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View Full Version : Whats the difference between inrunner motors and outrunner motors?


Lancifer
07-22-2008, 12:02 AM
Hello folks..ok so im going to build a plane over the winter months to come this year and i was wondering whats the difference between outrunner motors and inrunner motors? What should i use if im building a bigger plane? Im a newbie to this and i have successful flights with my Cub and my parkzone Spitfire and my girlfriend is getting me a Spektrum DX7 for christmas so i want to build a plane but i need to gather info and what i need to purchase to fully get my plane running as i usually buy RTF models so i never have to build anything except put the wings on and charge the battery and then im good to go so i definitely need alot of info. . Thanks:tc:

GreenAce92
07-22-2008, 12:18 AM
Inrunners produce higher rpms, less torque though, they have the spinning part on the inside

Outrunners they spin on the outside, more torque less rpms...

so basically
Outrunners no gearbox(some do however have gearboxes like Blade 400)
Inrunners gearbox...

inrunners are also used for high speed planes because of the insane rpms lol

thats all i know pretty much lol
good luck on your build

nice girlfriend ;)

Drewed
07-22-2008, 01:35 AM
In other words...
Inrunners : the magnets are on the shaft ( INSIDE ) and the windings are on the outside ( housing. ) OR the INner part is spining.

Out runners : The magnets are on outside ( housing ) and the winding are in the middle.

GT5500
07-24-2008, 04:44 PM
Most of the info is right, however while inrunners do produce higher rpms, the 400 size motors are available in the 1800-2200kv rpm range which means they can be used for a lot a 400 class planes without the need for a gearbox. For example my Minimag uses a 2000kv motor with a 6x4 prop which gives excellent performance without the need for a large prop, so inrunners are not only used for high speed applications without gearboxes.

Lancifer
07-24-2008, 06:09 PM
Thanks guys that does help. There is a review on here just about getting started when building an aircraft. I was actually thinking of getting this baby right here...NorthAmerican AT-6 Texan 160 - 82" Nitro Gas Radio Remote Controlled ARF RC Airplane..so its a nitro plane and i want to convert it to electric. Heres a link..http://www.raidentech.com/noamatte1608.html. I need to get a motor and dont know if it should be inrunner or outrunner and also ill need to get a ESC and ill have a Spektrum Dx7 that im getting for christmas and i was also thinking of using a 4 point prop as well. So do you think that this can be converted to electric even?? Let me know guys as i need to start picking out all of my pieces.

pd1
07-24-2008, 07:39 PM
The T-6 can be converted to electric.

I would check out the price of the motor, batteries, esc and charger before buying the airframe.

It's not the best set up for a beginner.
Could be pretty expensive.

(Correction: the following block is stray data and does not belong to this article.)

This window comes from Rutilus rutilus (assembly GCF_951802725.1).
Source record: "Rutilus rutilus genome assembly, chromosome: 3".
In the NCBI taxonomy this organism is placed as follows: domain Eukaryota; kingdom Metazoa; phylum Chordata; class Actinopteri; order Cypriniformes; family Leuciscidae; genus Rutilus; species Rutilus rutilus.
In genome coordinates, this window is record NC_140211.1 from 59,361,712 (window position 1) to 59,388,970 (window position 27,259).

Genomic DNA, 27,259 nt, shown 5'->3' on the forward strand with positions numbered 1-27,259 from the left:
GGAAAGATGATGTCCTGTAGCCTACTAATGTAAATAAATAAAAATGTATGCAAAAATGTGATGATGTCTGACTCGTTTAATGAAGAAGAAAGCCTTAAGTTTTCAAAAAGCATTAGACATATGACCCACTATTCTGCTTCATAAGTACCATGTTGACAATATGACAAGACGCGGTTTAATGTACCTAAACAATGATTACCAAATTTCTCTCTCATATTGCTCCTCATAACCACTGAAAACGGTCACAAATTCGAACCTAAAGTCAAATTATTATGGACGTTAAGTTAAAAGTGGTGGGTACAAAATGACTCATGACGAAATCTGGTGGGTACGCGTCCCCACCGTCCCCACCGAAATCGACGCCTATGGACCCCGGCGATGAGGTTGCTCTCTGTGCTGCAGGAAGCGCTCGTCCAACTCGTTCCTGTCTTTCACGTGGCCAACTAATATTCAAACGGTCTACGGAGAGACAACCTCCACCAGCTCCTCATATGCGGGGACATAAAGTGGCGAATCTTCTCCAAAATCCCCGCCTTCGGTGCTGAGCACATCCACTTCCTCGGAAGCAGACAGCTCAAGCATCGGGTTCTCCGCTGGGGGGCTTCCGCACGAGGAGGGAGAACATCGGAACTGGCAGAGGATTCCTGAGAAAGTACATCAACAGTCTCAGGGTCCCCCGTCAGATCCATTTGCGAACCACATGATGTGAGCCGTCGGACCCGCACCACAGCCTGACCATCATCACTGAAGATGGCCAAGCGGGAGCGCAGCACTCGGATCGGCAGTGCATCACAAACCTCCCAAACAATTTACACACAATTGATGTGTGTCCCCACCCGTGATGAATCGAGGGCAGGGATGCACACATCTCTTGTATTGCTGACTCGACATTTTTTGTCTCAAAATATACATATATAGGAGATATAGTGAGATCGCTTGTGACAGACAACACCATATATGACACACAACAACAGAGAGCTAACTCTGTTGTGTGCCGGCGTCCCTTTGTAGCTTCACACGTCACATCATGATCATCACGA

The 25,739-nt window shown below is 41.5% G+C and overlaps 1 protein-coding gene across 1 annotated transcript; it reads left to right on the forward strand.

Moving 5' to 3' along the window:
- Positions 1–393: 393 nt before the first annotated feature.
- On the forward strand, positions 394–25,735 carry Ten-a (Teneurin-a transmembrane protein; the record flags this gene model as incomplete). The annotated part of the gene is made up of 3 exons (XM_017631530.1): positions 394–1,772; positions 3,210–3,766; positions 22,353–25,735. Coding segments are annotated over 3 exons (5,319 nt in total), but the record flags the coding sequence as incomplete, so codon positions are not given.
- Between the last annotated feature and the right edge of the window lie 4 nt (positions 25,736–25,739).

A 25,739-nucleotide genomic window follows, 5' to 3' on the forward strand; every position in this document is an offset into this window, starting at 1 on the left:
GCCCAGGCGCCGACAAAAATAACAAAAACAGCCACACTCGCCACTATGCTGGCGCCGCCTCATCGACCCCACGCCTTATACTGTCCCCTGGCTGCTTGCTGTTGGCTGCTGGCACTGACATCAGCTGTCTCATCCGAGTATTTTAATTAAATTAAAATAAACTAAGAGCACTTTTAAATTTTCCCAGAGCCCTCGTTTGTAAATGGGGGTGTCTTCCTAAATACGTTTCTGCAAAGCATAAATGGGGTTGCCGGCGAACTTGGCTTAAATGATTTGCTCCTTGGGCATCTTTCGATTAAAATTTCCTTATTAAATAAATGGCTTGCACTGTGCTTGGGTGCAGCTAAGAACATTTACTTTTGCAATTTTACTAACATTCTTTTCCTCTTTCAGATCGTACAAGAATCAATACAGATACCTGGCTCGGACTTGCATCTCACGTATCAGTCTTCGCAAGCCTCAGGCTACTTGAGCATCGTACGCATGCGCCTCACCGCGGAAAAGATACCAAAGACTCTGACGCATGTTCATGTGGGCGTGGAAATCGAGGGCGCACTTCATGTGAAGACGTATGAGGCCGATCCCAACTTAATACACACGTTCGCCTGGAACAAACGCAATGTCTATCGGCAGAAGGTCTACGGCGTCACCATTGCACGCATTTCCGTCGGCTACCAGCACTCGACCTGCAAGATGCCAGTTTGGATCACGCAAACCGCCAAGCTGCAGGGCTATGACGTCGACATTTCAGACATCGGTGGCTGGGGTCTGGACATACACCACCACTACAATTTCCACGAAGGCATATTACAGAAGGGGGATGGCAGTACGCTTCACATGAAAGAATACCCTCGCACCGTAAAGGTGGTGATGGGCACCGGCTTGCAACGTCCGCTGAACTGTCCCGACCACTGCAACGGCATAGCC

Just my .02
Paul

ron_van_sommeren
07-25-2008, 09:36 PM
The T-6 ... .... It's not the best set up for a beginner.
Could be pretty expensive ...

To put it mildly. It's a disaster waiting to happen, don't do it, you will not 'fly' more than 5 meter and go home with a rather unelegant kit. Expensive, frustrating, crashing. Dangerous too, imagine an electric motor for this size plane all of a sudden comming to live!!! (While you are kneeling in front of it, spinner pointing at your wedding tackle). Start smaller in electrics, maybe foamies? Have a look in the beginner subforum, that will give you some idea about suited trainers. Trainers have high wings for stability. Forget about scale looks for now and get some experienced help (flying instructor) if possible. Join a club?

Have you read this already?
http://www.wattflyer.com/forums/forumdisplay.php?f=3
-> Everything You Wanted To Know About Electric Powered Flight

Prettig weekend ;) Ron

ron_van_sommeren
07-26-2008, 01:24 PM
... Outrunners they spin on the outside, more torque less rpms ...
... inrunners are also used for high speed planes because of the insane rpms lol ...

Not quite :D :)
http://www.rcgroups.com/forums/showthread.php?t=863071
http://www.rcgroups.com/forums/showthread.php?t=787391

384km/h video:
http://media.rc-network.de/showphoto.php?photo=3413
Full 15min version Dachau Speed Cup, electric and IC
http://verein.rc-network.de/10js/dachau_2008.avi

construction:
http://www.powercroco.de/12N10P3520speedscorpion.html
http://www.powercroco.de/reparaturen.html

Prettig weekend ;) Ron

Lancifer
07-26-2008, 03:26 PM
To put it mildly. It's a disaster waiting to happen, don't do it, you will not 'fly' more than 5 meter and go home with a rather unelegant kit. Expensive, frustrating, crashing. Dangerous too, imagine an electric motor for this size plane all of a sudden comming to live!!! (While you are kneeling in front of it, spinner pointing at your wedding tackle). Start smaller in electrics, maybe foamies? Have a look in the beginner subforum, that will give you some idea about suited trainers. Trainers have high wings for stability. Forget about scale looks for now and get some experienced help (flying instructor) if possible. Join a club?

Have you read this already?
http://www.wattflyer.com/forums/forumdisplay.php?f=3
-> Everything You Wanted To Know About Electric Powered Flight

Prettig weekend ;) Ron
Thanks Ron..i have read most of the beginners stuff and i have some flight time under my belt also. Im gett a Aileron trainer first and then i can get this one here. Im still in the decision making as i need to get oneto build while its snowinghere in Canada! Any suggestions on a great kit to buy???Anyone??????

pd1
07-26-2008, 03:57 PM
Mountain Models makes some very good kits.
Good for building and flying.
I have not had any, but there are a lot of people that swear by them.
I haven't heard anyone swear at them either.

Paul